Beck’s Sea Change includes one of his masterpieces, “Lonesome Tears,” in which a big Joey Waronker drumbeat leads into a string arrangement by David Campbell. Beck obviously favors a bit of compression to bring the sounds together, but the sound has a gorgeous sheen that was supported by the openness of the IsoAcoustics’ sound.

I have trouble with Tom Waits’s later, Harry Partch-inspired music, but his first few albums all included at least one stone classic. Closing Time had “Ol’ 55.” The Heart of Saturday Night had “San Diego Serenade.” Nighthawks at the Diner features a sarcastic yet heartfelt cover of Tommy Faile’s “Big Joe and Phantom 309.” If all of these appeal to you, skip forward to Waits’s Blue Valentine and his cover of “Somewhere,” one of Leonard Bernstein’s most sublime melodies married to one of Stephen Sondheim’s greatest lyrics. The performance is so out there, yet so totally, typically Waits, that the song has the power of a Rorschach test. If you like this, you’ll like Waits’s more challenging, later releases. Otherwise, stick to the pretty stuff on the early albums.


With these recordings, the IsoAcoustics stands proved their abilities by specifically fixing the instruments in three-dimensional space in a much more convincing manner. Two things to point out are the entry of the strings in “San Diego Serenade” (from Saturday Night) and the found sounds in “Phantom 309.” Again, presuming your speakers are good enough, you’ll hear a good deal more soundstage information, and your speakers will be more likely to “disappear.”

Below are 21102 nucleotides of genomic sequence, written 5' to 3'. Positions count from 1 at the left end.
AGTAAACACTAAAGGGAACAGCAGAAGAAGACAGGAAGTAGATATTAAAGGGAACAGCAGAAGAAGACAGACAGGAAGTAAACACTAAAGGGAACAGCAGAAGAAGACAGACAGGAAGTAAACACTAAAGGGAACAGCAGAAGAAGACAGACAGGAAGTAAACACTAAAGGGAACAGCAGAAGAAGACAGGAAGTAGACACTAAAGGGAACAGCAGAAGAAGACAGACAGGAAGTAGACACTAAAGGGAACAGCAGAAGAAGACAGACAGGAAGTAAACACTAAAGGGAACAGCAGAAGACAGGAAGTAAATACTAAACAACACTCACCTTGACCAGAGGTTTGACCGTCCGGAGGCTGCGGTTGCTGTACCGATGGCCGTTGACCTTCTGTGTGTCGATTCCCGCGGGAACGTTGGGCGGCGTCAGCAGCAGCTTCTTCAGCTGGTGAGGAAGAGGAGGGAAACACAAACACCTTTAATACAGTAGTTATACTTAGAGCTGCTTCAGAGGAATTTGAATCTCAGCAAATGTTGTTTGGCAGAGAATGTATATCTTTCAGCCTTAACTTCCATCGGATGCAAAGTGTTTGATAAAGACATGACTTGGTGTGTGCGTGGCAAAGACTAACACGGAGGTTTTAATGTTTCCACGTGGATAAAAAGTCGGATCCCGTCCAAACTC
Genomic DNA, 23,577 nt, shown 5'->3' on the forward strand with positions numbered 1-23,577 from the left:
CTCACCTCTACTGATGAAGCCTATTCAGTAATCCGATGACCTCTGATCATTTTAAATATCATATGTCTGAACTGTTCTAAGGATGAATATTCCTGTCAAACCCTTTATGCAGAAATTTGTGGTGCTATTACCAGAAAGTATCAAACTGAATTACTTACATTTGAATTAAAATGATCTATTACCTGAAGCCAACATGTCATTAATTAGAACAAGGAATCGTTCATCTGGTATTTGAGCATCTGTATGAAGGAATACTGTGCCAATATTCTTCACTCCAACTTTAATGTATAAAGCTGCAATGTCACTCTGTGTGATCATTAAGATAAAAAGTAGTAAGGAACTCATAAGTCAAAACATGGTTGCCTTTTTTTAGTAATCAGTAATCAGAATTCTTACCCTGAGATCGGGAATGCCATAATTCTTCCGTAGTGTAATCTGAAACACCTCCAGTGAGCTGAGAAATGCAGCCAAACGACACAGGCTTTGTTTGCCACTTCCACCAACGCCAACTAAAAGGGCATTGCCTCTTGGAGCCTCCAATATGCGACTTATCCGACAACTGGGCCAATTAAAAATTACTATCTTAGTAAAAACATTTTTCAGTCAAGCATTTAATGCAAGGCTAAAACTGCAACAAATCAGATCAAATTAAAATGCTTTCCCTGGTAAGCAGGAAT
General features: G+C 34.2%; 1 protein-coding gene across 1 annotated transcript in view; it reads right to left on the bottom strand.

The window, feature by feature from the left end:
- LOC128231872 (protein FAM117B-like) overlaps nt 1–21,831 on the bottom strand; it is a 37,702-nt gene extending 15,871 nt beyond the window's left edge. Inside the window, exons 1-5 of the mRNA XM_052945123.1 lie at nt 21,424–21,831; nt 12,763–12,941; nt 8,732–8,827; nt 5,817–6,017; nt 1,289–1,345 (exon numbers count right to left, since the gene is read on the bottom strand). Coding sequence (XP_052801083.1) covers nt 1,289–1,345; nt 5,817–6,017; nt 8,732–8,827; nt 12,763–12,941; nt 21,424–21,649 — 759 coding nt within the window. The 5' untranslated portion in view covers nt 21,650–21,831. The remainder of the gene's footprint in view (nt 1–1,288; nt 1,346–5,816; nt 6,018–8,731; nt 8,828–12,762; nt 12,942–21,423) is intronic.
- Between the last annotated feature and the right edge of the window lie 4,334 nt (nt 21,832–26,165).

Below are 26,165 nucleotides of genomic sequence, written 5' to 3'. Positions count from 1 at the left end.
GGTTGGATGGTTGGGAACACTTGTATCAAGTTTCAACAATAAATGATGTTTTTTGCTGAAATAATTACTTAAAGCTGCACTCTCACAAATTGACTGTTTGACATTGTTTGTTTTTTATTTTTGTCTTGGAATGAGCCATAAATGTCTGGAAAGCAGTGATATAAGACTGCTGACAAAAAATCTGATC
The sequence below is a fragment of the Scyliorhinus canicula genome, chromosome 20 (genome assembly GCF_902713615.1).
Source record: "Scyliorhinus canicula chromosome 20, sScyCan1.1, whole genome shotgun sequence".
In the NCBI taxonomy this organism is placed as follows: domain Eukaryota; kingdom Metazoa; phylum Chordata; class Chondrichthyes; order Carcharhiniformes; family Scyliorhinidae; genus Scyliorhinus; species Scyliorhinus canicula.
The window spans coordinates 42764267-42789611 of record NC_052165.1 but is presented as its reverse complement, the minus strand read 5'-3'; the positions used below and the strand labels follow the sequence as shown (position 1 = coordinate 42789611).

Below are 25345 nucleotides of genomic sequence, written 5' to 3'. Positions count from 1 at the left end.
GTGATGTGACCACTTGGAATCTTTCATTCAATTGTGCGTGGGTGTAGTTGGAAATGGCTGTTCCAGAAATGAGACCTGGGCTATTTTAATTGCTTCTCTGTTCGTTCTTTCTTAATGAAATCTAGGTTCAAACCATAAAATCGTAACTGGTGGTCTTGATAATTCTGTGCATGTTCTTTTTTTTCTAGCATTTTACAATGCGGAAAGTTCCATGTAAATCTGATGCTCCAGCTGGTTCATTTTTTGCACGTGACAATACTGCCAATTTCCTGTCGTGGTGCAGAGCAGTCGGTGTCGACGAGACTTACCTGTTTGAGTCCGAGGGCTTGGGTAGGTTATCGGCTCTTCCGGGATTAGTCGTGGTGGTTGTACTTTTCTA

That last benefit was obviously down to the isolator technology. I remember back when we wanted to clamp speakers down so tightly that the earth would move before the speakers. That type of speaker stand required an enormous amount of physical mass, and ingenious ways to make the stand lie flat and plumb to various types of flooring. The stands I bought to use with my old ATC SCM-50A speakers cost thousands of dollars and required extensive work with a bubble level -- I even had to hollow out the front of each speaker so that I could physically clamp speaker to stand. At 108 pounds, those speakers weren’t going anywhere soon, but in those days, we were a little crazed about getting a solid connection between the bottom of the speaker and the floor.

The IsoAcoustics stands take a different approach. They don’t depend on mass or sharply spiked interfaces. The stands are plenty strong enough to hold my 35-pound Barefoot speakers, yet light enough that I can carry an entire home theater’s worth of stands in one hand.

I can’t put it any more plainly. IsoAcoustics’ new ISO-200 is the best $189 that anyone with a pair of small speakers, especially nearfield speakers, could possibly spend.

. . . Wes Marshall

IsoAcoustics Inc.
4981 Highway 7 E., Unit 12A, Suite 160
Markham Ontario L3R 1N1
Phone: (905) 294-4672